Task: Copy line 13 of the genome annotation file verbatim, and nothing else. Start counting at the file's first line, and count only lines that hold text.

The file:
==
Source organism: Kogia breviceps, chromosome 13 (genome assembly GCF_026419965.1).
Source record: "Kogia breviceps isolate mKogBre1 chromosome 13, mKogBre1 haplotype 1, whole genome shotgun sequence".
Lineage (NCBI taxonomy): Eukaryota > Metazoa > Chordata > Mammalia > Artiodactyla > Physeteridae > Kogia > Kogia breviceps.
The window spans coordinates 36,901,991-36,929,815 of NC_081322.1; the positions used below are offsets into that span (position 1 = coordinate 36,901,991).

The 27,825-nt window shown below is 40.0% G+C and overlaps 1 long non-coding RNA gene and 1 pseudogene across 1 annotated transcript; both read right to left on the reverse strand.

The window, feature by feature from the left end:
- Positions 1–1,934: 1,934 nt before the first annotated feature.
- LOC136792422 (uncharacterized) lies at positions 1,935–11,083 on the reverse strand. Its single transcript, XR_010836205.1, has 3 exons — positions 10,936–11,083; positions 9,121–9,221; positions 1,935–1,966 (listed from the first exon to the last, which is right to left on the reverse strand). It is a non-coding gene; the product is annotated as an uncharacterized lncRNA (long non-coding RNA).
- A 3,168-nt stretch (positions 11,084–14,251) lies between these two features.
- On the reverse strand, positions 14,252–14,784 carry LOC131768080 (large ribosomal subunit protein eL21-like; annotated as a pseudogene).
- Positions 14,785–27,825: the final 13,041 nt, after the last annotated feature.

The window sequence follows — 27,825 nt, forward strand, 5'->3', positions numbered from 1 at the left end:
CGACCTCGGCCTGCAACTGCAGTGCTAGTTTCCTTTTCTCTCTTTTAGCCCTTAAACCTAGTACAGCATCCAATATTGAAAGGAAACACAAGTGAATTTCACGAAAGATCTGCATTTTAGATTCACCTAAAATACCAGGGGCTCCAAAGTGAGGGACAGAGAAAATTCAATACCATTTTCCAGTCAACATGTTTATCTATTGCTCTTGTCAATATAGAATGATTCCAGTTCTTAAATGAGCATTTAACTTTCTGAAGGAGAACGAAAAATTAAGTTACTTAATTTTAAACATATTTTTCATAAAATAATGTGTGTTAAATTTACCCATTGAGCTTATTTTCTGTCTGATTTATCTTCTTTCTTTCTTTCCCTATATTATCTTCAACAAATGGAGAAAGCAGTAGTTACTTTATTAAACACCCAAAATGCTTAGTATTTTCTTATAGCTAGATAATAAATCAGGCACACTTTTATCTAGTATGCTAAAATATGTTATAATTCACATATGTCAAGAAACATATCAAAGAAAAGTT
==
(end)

CGACCTCGGCCTGCAACTGCAGTGCTAGTTTCCTTTTCTCTCTTTTAGCCCTTAAACCTAGTACAGCATCCAATATTGAAAGGAAACACAAGTGAATTTCACGAAAGATCTGCATTTTAGATTCACCTAAAATACCAGGGGCTCCAAAGTGAGGGACAGAGAAAATTCAATACCATTTTCCAGTCAACATGTTTATCTATTGCTCTTGTCAATATAGAATGATTCCAGTTCTTAAATGAGCATTTAACTTTCTGAAGGAGAACGAAAAATTAAGTTACTTAATTTTAAACATATTTTTCATAAAATAATGTGTGTTAAATTTACCCATTGAGCTTATTTTCTGTCTGATTTATCTTCTTTCTTTCTTTCCCTATATTATCTTCAACAAATGGAGAAAGCAGTAGTTACTTTATTAAACACCCAAAATGCTTAGTATTTTCTTATAGCTAGATAATAAATCAGGCACACTTTTATCTAGTATGCTAAAATATGTTATAATTCACATATGTCAAGAAACATATCAAAGAAAAGTT